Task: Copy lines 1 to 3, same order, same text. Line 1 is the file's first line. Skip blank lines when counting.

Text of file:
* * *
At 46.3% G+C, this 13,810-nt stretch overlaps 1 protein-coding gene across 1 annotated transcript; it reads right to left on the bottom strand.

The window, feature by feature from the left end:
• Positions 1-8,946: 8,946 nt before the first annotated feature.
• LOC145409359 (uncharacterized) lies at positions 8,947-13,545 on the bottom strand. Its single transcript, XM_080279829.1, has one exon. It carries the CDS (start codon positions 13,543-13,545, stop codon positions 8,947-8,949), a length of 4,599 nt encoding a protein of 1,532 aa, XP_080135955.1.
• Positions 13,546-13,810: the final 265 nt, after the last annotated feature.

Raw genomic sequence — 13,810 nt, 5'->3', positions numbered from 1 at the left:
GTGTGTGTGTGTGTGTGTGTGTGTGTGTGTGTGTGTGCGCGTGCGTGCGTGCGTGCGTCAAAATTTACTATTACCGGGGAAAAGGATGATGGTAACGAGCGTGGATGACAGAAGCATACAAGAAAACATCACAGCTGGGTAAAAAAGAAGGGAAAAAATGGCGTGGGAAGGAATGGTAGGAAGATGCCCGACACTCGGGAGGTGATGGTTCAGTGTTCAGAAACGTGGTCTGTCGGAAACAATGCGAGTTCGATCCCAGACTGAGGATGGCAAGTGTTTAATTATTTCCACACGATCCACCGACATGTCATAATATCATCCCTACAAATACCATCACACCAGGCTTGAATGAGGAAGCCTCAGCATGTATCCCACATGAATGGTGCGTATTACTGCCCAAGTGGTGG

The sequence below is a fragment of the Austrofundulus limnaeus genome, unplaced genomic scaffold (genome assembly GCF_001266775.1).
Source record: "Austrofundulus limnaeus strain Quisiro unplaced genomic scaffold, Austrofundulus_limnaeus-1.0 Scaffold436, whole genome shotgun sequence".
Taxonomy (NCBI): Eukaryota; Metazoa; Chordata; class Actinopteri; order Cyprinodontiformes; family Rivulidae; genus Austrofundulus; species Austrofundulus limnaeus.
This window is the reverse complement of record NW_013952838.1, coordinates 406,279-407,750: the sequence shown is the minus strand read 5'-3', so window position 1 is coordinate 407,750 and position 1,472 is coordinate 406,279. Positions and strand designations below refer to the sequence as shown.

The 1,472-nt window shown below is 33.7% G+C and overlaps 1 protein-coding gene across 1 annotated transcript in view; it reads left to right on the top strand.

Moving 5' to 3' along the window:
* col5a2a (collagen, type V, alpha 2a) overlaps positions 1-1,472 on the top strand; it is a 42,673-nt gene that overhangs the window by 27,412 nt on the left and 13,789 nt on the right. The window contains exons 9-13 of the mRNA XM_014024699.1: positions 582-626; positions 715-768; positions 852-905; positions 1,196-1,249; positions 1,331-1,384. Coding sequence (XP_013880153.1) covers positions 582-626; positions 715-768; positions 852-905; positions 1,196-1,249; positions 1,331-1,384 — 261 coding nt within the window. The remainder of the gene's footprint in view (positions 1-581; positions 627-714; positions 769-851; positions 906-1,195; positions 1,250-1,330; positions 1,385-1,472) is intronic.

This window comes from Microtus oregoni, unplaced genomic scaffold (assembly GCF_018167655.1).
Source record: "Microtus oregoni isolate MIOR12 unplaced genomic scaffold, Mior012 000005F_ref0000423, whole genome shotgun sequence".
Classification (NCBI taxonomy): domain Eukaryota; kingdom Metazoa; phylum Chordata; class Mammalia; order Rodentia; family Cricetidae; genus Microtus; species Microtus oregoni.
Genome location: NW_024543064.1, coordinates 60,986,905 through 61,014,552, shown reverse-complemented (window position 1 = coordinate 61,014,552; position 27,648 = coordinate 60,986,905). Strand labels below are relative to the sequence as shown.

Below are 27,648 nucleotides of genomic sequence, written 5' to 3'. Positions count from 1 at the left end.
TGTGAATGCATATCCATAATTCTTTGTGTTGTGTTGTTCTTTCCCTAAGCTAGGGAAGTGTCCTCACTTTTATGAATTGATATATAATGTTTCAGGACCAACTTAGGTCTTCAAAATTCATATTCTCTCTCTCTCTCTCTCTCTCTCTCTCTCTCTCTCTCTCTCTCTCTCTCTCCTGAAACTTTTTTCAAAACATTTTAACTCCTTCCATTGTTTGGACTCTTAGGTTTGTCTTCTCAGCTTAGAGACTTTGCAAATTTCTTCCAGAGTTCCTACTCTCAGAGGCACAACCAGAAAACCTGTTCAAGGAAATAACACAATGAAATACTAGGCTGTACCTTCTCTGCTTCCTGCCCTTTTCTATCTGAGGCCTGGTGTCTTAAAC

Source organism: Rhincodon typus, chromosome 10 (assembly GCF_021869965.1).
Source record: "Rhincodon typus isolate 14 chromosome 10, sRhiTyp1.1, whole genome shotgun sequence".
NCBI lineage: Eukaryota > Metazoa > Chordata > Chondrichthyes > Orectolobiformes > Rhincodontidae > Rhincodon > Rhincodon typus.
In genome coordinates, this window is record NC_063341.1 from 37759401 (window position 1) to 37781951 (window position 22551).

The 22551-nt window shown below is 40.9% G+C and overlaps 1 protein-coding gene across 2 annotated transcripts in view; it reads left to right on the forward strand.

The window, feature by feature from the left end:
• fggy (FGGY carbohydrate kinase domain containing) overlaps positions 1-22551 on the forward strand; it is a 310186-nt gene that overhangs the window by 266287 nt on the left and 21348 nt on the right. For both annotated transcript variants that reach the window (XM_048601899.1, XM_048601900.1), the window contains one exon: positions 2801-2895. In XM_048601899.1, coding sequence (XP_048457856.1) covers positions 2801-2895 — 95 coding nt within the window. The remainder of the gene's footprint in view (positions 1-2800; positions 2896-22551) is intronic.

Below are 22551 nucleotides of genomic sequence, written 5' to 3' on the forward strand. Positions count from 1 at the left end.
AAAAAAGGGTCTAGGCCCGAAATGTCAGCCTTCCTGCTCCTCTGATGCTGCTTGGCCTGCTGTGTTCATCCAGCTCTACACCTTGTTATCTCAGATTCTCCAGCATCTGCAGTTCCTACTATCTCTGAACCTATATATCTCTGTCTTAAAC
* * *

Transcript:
At 46.3% G+C, this 13,810-nt stretch overlaps 1 protein-coding gene across 1 annotated transcript; it reads right to left on the bottom strand.

The window, feature by feature from the left end:
• Positions 1-8,946: 8,946 nt before the first annotated feature.